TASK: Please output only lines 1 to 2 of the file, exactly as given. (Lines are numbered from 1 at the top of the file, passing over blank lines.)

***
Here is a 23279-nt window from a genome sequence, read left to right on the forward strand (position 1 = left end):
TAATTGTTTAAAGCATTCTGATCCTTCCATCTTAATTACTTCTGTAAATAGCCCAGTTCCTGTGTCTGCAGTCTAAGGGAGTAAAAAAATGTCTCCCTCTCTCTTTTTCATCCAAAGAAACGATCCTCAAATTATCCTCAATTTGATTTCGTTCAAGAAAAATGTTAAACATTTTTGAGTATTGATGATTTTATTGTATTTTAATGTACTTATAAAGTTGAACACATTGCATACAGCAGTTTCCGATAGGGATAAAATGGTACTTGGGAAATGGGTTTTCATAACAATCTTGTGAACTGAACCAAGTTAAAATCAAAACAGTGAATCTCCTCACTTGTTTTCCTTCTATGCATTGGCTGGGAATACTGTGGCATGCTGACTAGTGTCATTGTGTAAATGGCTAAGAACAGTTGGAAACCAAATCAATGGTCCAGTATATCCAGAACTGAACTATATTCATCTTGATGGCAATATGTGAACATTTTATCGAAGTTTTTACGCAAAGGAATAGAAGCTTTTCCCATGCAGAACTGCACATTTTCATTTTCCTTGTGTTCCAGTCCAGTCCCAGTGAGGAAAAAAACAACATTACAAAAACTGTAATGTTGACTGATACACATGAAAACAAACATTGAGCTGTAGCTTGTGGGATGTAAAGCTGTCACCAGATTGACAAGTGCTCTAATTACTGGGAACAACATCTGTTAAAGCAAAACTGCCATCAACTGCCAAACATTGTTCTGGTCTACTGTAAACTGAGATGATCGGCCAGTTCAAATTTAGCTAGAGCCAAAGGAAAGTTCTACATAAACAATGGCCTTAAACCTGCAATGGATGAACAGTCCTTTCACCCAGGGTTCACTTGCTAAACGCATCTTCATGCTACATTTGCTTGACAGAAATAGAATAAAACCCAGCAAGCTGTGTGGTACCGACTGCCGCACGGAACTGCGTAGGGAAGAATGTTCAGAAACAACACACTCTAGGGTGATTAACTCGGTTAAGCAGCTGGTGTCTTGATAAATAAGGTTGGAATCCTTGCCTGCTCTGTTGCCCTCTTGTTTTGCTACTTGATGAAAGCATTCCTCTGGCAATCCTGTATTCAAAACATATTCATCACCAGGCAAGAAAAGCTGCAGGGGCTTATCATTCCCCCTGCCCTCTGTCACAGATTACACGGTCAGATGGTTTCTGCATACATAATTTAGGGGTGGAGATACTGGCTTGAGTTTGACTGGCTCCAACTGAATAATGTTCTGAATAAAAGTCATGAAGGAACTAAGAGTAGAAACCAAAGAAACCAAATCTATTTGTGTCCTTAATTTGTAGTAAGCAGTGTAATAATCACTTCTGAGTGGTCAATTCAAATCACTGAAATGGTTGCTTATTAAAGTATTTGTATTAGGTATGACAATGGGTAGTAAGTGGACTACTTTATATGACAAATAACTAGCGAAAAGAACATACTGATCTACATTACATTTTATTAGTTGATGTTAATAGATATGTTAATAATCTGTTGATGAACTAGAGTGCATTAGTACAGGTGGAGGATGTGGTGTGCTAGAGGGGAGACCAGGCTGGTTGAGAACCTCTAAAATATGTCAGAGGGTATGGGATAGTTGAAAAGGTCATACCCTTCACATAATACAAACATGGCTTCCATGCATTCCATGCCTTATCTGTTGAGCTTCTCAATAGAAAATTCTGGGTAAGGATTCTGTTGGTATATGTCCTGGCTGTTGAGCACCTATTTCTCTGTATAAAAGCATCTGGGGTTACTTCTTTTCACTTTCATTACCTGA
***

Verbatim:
Here is a 23279-nt window from a genome sequence, read left to right on the forward strand (position 1 = left end):
TAATTGTTTAAAGCATTCTGATCCTTCCATCTTAATTACTTCTGTAAATAGCCCAGTTCCTGTGTCTGCAGTCTAAGGGAGTAAAAAAATGTCTCCCTCTCTCTTTTTCATCCAAAGAAACGATCCTCAAATTATCCTCAATTTGATTTCGTTCAAGAAAAATGTTAAACATTTTTGAGTATTGATGATTTTATTGTATTTTAATGTACTTATAAAGTTGAACACATTGCATACAGCAGTTTCCGATAGGGATAAAATGGTACTTGGGAAATGGGTTTTCATAACAATCTTGTGAACTGAACCAAGTTAAAATCAAAACAGTGAATCTCCTCACTTGTTTTCCTTCTATGCATTGGCTGGGAATACTGTGGCATGCTGACTAGTGTCATTGTGTAAATGGCTAAGAACAGTTGGAAACCAAATCAATGGTCCAGTATATCCAGAACTGAACTATATTCATCTTGATGGCAATATGTGAACATTTTATCGAAGTTTTTACGCAAAGGAATAGAAGCTTTTCCCATGCAGAACTGCACATTTTCATTTTCCTTGTGTTCCAGTCCAGTCCCAGTGAGGAAAAAAACAACATTACAAAAACTGTAATGTTGACTGATACACATGAAAACAAACATTGAGCTGTAGCTTGTGGGATGTAAAGCTGTCACCAGATTGACAAGTGCTCTAATTACTGGGAACAACATCTGTTAAAGCAAAACTGCCATCAACTGCCAAACATTGTTCTGGTCTACTGTAAACTGAGATGATCGGCCAGTTCAAATTTAGCTAGAGCCAAAGGAAAGTTCTACATAAACAATGGCCTTAAACCTGCAATGGATGAACAGTCCTTTCACCCAGGGTTCACTTGCTAAACGCATCTTCATGCTACATTTGCTTGACAGAAATAGAATAAAACCCAGCAAGCTGTGTGGTACCGACTGCCGCACGGAACTGCGTAGGGAAGAATGTTCAGAAACAACACACTCTAGGGTGATTAACTCGGTTAAGCAGCTGGTGTCTTGATAAATAAGGTTGGAATCCTTGCCTGCTCTGTTGCCCTCTTGTTTTGCTACTTGATGAAAGCATTCCTCTGGCAATCCTGTATTCAAAACATATTCATCACCAGGCAAGAAAAGCTGCAGGGGCTTATCATTCCCCCTGCCCTCTGTCACAGATTACACGGTCAGATGGTTTCTGCATACATAATTTAGGGGTGGAGATACTGGCTTGAGTTTGACTGGCTCCAACTGAATAATGTTCTGAATAAAAGTCATGAAGGAACTAAGAGTAGAAACCAAAGAAACCAAATCTATTTGTGTCCTTAATTTGTAGTAAGCAGTGTAATAATCACTTCTGAGTGGTCAATTCAAATCACTGAAATGGTTGCTTATTAAAGTATTTGTATTAGGTATGACAATGGGTAGTAAGTGGACTACTTTATATGACAAATAACTAGCGAAAAGAACATACTGATCTACATTACATTTTATTAGTTGATGTTAATAGATATGTTAATAATCTGTTGATGAACTAGAGTGCATTAGTACAGGTGGAGGATGTGGTGTGCTAGAGGGGAGACCAGGCTGGTTGAGAACCTCTAAAATATGTCAGAGGGTATGGGATAGTTGAAAAGGTCATACCCTTCACATAATACAAACATGGCTTCCATGCATTCCATGCCTTATCTGTTGAGCTTCTCAATAGAAAATTCTGGGTAAGGATTCTGTTGGTATATGTCCTGGCTGTTGAGCACCTATTTCTCTGTATAAAAGCATCTGGGGTTACTTCTTTTCACTTTCATTACCTGA